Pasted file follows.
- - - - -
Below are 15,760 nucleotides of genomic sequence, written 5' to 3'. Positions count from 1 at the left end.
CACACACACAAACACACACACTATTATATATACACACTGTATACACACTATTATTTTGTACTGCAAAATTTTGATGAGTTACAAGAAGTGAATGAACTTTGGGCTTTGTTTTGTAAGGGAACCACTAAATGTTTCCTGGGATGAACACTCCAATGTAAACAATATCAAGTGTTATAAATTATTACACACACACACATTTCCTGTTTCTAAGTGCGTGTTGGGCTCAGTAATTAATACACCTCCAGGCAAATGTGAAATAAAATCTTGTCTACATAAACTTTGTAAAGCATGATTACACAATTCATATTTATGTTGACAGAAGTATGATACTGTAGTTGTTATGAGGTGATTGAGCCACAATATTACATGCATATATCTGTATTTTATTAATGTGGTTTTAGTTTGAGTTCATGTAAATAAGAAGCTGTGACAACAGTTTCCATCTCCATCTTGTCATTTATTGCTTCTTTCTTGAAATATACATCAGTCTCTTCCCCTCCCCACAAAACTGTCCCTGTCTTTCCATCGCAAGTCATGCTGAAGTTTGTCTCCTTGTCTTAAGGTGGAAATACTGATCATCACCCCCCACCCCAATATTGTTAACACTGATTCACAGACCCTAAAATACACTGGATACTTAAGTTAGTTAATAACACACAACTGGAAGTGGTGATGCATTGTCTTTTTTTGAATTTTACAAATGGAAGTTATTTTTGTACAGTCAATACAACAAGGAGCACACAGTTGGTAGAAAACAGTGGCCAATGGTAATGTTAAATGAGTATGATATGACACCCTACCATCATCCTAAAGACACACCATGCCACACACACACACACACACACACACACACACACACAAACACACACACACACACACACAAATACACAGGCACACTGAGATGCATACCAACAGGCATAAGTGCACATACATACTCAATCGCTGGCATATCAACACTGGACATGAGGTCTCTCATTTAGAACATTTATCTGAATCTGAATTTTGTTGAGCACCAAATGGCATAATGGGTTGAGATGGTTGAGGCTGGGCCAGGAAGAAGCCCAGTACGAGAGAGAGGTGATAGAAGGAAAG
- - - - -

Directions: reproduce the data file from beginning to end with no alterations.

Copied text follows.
Below are 15,760 nucleotides of genomic sequence, written 5' to 3'. Positions count from 1 at the left end.
CACACACACAAACACACACACTATTATATATACACACTGTATACACACTATTATTTTGTACTGCAAAATTTTGATGAGTTACAAGAAGTGAATGAACTTTGGGCTTTGTTTTGTAAGGGAACCACTAAATGTTTCCTGGGATGAACACTCCAATGTAAACAATATCAAGTGTTATAAATTATTACACACACACACATTTCCTGTTTCTAAGTGCGTGTTGGGCTCAGTAATTAATACACCTCCAGGCAAATGTGAAATAAAATCTTGTCTACATAAACTTTGTAAAGCATGATTACACAATTCATATTTATGTTGACAGAAGTATGATACTGTAGTTGTTATGAGGTGATTGAGCCACAATATTACATGCATATATCTGTATTTTATTAATGTGGTTTTAGTTTGAGTTCATGTAAATAAGAAGCTGTGACAACAGTTTCCATCTCCATCTTGTCATTTATTGCTTCTTTCTTGAAATATACATCAGTCTCTTCCCCTCCCCACAAAACTGTCCCTGTCTTTCCATCGCAAGTCATGCTGAAGTTTGTCTCCTTGTCTTAAGGTGGAAATACTGATCATCACCCCCCACCCCAATATTGTTAACACTGATTCACAGACCCTAAAATACACTGGATACTTAAGTTAGTTAATAACACACAACTGGAAGTGGTGATGCATTGTCTTTTTTTGAATTTTACAAATGGAAGTTATTTTTGTACAGTCAATACAACAAGGAGCACACAGTTGGTAGAAAACAGTGGCCAATGGTAATGTTAAATGAGTATGATATGACACCCTACCATCATCCTAAAGACACACCATGCCACACACACACACACACACACACACACACACACACAAACACACACACACACACACACAAATACACAGGCACACTGAGATGCATACCAACAGGCATAAGTGCACATACATACTCAATCGCTGGCATATCAACACTGGACATGAGGTCTCTCATTTAGAACATTTATCTGAATCTGAATTTTGTTGAGCACCAAATGGCATAATGGGTTGAGATGGTTGAGGCTGGGCCAGGAAGAAGCCCAGTACGAGAGAGAGGTGATAGAAGGAAAG